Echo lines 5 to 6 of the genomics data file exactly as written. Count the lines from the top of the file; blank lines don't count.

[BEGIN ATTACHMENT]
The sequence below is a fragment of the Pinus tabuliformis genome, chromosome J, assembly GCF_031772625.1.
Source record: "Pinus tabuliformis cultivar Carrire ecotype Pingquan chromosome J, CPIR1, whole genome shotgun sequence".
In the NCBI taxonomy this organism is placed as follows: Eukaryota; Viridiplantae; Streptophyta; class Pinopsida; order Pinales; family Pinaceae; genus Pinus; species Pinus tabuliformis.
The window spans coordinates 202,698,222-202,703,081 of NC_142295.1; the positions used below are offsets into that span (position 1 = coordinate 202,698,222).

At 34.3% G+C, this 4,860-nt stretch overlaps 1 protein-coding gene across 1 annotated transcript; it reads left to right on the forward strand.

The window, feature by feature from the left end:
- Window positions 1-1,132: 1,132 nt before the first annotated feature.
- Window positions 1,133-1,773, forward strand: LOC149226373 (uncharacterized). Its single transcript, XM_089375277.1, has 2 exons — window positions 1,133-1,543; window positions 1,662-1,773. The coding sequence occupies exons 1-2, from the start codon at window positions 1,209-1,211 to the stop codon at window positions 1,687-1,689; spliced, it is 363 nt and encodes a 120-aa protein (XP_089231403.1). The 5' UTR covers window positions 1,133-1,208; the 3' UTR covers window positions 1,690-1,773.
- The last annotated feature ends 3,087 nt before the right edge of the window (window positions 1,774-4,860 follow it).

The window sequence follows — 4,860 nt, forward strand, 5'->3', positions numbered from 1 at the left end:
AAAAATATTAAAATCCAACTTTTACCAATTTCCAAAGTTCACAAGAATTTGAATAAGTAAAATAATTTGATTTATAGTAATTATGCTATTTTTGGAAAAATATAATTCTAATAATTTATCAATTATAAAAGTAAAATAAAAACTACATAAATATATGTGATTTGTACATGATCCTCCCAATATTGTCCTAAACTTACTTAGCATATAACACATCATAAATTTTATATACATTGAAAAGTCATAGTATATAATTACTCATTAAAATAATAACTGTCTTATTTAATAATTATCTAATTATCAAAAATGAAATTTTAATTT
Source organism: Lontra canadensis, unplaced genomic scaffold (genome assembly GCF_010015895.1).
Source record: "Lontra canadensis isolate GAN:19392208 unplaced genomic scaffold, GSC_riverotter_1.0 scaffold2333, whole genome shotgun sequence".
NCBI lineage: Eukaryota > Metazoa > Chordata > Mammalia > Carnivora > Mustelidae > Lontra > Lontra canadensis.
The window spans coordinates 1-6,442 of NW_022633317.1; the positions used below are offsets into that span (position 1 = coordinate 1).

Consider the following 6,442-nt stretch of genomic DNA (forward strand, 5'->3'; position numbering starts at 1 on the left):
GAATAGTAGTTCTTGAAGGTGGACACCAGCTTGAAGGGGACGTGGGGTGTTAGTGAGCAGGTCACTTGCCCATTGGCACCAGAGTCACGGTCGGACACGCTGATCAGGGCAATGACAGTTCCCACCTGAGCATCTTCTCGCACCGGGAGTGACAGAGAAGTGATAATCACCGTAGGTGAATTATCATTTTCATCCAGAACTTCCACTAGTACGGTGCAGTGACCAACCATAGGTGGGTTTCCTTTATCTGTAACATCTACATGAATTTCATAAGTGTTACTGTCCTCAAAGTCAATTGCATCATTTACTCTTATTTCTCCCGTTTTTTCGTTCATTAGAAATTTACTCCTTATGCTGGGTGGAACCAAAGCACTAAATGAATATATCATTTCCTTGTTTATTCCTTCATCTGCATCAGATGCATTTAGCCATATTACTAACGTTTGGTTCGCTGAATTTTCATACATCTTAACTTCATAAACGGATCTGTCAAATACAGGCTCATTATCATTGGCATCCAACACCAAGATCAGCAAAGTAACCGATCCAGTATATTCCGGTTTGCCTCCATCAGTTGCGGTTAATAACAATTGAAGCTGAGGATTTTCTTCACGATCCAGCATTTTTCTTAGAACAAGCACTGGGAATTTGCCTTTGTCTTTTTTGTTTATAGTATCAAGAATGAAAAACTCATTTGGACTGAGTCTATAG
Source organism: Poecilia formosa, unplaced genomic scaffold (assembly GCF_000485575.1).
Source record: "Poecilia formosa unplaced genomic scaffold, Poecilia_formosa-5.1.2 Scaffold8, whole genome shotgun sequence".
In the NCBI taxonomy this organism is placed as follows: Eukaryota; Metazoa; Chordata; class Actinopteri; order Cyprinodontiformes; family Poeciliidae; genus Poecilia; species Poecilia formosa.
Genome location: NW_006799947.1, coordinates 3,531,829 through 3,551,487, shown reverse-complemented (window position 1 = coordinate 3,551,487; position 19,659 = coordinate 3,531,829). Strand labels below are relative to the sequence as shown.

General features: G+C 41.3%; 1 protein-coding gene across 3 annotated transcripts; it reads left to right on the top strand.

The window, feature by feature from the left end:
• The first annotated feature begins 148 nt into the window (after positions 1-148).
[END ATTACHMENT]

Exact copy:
At 34.3% G+C, this 4,860-nt stretch overlaps 1 protein-coding gene across 1 annotated transcript; it reads left to right on the forward strand.

The window, feature by feature from the left end: